] employ a DL model for the classification of atherosclerotic plaque stability phenotype on carotid CTA, using histologic specimens from carotid endarterectomy as ground truth. Following software-aided plaque segmentation on CTA images, 496 vessel cross-sections were input into a CNN which was trained to classify plaque as minimal, stable, or unstable, referenced by matched, pathologist-annotated histologic sections. The initial layers of the CNN detected CTA image features in the segmented tissue regions, while subsequent layers calculated the likelihood of each cross-section belonging to a particular plaque phenotype. Following training, the CNN was validated in an unseen dataset of 408 vessel cross-sections, demonstrating strong agreement with pathologist classification (kappa 0.82) and high discriminatory value for each plaque phenotype (area under the receiver operating characteristic curve 0.95–0.99). There was good agreement among 3 pathologists (kappa 0.68–0.84), with the final section classification based on consensus. Meanwhile, quantitative luminal diameter stenosis on CTA showed poor agreement with histology-defined plaque phenotype (kappa 0.25).
      These findings represent an extension of the authors’ prior work, in which quantification of carotid plaque tissue components on CTA using their semi-automated software was validated against histopathologic findings [
      • Sheahan M.
      • Ma X.
      • Paik D.
      • et al.
      Atherosclerotic plaque tissue: noninvasive quantitative assessment of characteristics with software-aided measurements from conventional CT angiography.
      ]. In this previous study, there was strong correlation between CTA and histology for cross-sectional area measurements of lipid-rich necrotic core, calcification, and fibrotic plaque. Moreover, in both studies, the software employed an image processing algorithm which mitigated blurring and calcium blooming artifacts to improve segmentation accuracy and repeatability.
      The study by Buckler et al. [
      • Buckler A.J.
      Atherosclerosis risk classification with computed tomography angiography: a radiologic-pathologic validation study.
      ] has several strengths. Although the study population comprised only 53 patients, both the derivation and validation datasets included two geographically distinct cohorts with different demographics. The authors applied a well-established histologic plaque phenotype classification scheme which has been progressively refined over the past two decades [
      • Stary H.C.
      • Chandler A.B.
      • Dinsmore R.E.
      • et al.
      A definition of advanced types of atherosclerotic lesions and a histological classification of atherosclerosis.
      ,
      • Virmani R.
      • Burke A.P.
      • Farb A.
      • Kolodgie F.D.
      Pathology of the vulnerable plaque.
      ]. The use of histology increases the signal-to-noise ratio in the data being presented to a CNN classifier, in contrast to image-based ground truths, which are subject to greater variability in acquisition parameters and expert interpretation. Further, the ability of their software to align histologic sections with corresponding locations in the CTA images could theoretically enable accurate assignment of each CT voxel to a specific tissue type (or, accounting for partial volume effects, a specific mixture of tissue types). Finally, the proposed DL model is embedded in the image analysis software and able to perform phenotype classification in less than 5 minutes following plaque segmentation.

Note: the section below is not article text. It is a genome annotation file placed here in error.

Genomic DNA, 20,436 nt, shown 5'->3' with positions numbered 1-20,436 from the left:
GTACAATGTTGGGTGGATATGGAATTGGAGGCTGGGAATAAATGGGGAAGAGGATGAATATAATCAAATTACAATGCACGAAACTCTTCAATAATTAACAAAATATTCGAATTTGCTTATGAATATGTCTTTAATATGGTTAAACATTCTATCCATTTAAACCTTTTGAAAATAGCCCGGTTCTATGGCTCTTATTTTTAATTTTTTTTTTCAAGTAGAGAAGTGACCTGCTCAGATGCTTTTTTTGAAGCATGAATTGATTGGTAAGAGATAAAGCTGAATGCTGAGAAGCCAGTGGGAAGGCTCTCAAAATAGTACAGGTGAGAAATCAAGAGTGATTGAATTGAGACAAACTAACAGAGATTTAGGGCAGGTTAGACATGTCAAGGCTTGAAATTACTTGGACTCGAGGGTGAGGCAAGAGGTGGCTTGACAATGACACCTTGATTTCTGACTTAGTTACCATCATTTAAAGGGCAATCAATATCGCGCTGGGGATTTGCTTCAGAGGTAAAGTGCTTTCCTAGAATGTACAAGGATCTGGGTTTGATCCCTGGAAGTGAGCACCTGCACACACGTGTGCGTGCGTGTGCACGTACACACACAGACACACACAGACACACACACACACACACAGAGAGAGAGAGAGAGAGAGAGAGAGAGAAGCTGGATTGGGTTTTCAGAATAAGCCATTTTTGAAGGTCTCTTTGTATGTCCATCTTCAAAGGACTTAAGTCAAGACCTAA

Although these initial results are promising, the DL model requires external validation in large, diverse, real-world datasets. It also remains to be determined if such a model trained using carotid tissue specimens is generalizable to plaques in other vascular beds, particularly the coronary arteries. While atherosclerotic plaque development in both the carotid and coronary arteries share similar characteristics, differences exist in plaque biology and progression. Vulnerable carotid plaques tend to have a thicker fibrous cap, higher prevalence of intraplaque hemorrhage and calcified nodules, and lower prevalence of plaque erosion as compared with vulnerable coronary plaques [
      • Jashari F.
      • Ibrahimi P.
      • Nicoll R.
      • Bajraktari G.
      • Wester P.
      • Henein M.Y.
      Coronary and carotid atherosclerosis: similarities and differences.
      ,
      • Sigala F.
      • Oikonomou E.
      • Antonopoulos A.S.
      • Galyfos G.
      • Tousoulis D.
      Coronary versus carotid artery plaques. Similarities and differences regarding biomarkers morphology and prognosis.
      ]. Moreover, technical factors such as differences in vessel size and motion need to be considered when imaging the carotid versus coronary arteries. Futures studies will also need to evaluate the prognostic utility of the proposed plaque risk phenotype and its incremental value beyond current CTA-derived measures of lesion-specific risk including stenosis severity, qualitative high-risk plaque features, and quantitative plaque volumes.
      The present study findings add to the growing body of literature on the use of AI in cardiovascular CTA for risk stratification [
      • Lin A.
      • Kolossváry M.
      • Motwani M.
      • et al.
      Artificial intelligence in cardiovascular imaging for risk stratification in coronary artery disease.
      ]. Multiple commercial AI applications for stenosis estimation, plaque characterization, and functional assessments are permeating into daily cardiovascular care [
      • Lin A.
      • Kolossváry M.
      • Motwani M.
      • et al.
      Artificial intelligence in cardiovascular CT: current status and future implications.
      ]. The ultimate goal of such AI systems is to increase efficiency in image analysis and interpretation and provide clinical decision support tools. To facilitate the widespread adoption of AI, it will be important to establish appropriate ground truth standards such as invasive imaging or histopathology to ensure accuracy, precision, and generalizability [
      • Sengupta P.P.
      • Shrestha S.
      • Berthon B.
      • et al.
      Proposed requirements for cardiovascular imaging-related machine learning evaluation (prime): a checklist: reviewed by the American college of cardiology healthcare innovation council.
      ]. Careful vetting of AI technologies is required by regulatory bodies, as well as through peer-reviewed studies and professional societies. Finally, the effects of individualized therapies that are guided by the identification of AI-based high-risk plaque phenotypes will need to be examined in future prospective randomized clinical trials.

      Declaration of competing interest

      The author declares that he has no known competing financial interests or personal relationships that could have appeared to influence the work reported in this paper.